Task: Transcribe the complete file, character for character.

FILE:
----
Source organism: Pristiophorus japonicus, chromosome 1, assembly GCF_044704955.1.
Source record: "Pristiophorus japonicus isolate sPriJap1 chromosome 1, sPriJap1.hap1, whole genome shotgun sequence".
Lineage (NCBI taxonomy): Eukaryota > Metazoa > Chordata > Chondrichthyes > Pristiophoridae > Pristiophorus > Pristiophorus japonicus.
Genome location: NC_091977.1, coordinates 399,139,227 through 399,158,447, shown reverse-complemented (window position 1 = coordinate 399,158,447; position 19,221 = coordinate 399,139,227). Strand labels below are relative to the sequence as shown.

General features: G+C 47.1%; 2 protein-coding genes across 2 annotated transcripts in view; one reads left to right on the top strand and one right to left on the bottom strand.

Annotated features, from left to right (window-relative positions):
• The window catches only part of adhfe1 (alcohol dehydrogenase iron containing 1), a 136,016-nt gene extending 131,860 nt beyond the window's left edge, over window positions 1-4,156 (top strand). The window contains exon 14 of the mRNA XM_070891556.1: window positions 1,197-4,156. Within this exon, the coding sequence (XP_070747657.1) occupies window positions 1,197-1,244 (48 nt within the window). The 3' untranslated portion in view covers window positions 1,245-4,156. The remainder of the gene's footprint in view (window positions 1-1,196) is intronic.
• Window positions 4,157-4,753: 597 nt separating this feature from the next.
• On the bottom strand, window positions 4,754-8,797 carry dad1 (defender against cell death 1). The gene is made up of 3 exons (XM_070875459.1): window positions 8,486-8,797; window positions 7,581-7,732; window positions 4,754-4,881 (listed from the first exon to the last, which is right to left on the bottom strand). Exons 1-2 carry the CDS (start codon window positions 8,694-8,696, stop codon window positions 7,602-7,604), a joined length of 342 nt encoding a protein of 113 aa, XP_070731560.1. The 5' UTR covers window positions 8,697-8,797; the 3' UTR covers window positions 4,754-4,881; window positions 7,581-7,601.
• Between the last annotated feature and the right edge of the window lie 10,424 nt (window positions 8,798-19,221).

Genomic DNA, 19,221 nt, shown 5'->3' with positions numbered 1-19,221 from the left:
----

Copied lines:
Source organism: Pristiophorus japonicus, chromosome 1, assembly GCF_044704955.1.
Source record: "Pristiophorus japonicus isolate sPriJap1 chromosome 1, sPriJap1.hap1, whole genome shotgun sequence".
Lineage (NCBI taxonomy): Eukaryota > Metazoa > Chordata > Chondrichthyes > Pristiophoridae > Pristiophorus > Pristiophorus japonicus.
Genome location: NC_091977.1, coordinates 399,139,227 through 399,158,447, shown reverse-complemented (window position 1 = coordinate 399,158,447; position 19,221 = coordinate 399,139,227). Strand labels below are relative to the sequence as shown.

General features: G+C 47.1%; 2 protein-coding genes across 2 annotated transcripts in view; one reads left to right on the top strand and one right to left on the bottom strand.

Annotated features, from left to right (window-relative positions):
• The window catches only part of adhfe1 (alcohol dehydrogenase iron containing 1), a 136,016-nt gene extending 131,860 nt beyond the window's left edge, over window positions 1-4,156 (top strand). The window contains exon 14 of the mRNA XM_070891556.1: window positions 1,197-4,156. Within this exon, the coding sequence (XP_070747657.1) occupies window positions 1,197-1,244 (48 nt within the window). The 3' untranslated portion in view covers window positions 1,245-4,156. The remainder of the gene's footprint in view (window positions 1-1,196) is intronic.
• Window positions 4,157-4,753: 597 nt separating this feature from the next.
• On the bottom strand, window positions 4,754-8,797 carry dad1 (defender against cell death 1). The gene is made up of 3 exons (XM_070875459.1): window positions 8,486-8,797; window positions 7,581-7,732; window positions 4,754-4,881 (listed from the first exon to the last, which is right to left on the bottom strand). Exons 1-2 carry the CDS (start codon window positions 8,694-8,696, stop codon window positions 7,602-7,604), a joined length of 342 nt encoding a protein of 113 aa, XP_070731560.1. The 5' UTR covers window positions 8,697-8,797; the 3' UTR covers window positions 4,754-4,881; window positions 7,581-7,601.
• Between the last annotated feature and the right edge of the window lie 10,424 nt (window positions 8,798-19,221).

Genomic DNA, 19,221 nt, shown 5'->3' with positions numbered 1-19,221 from the left: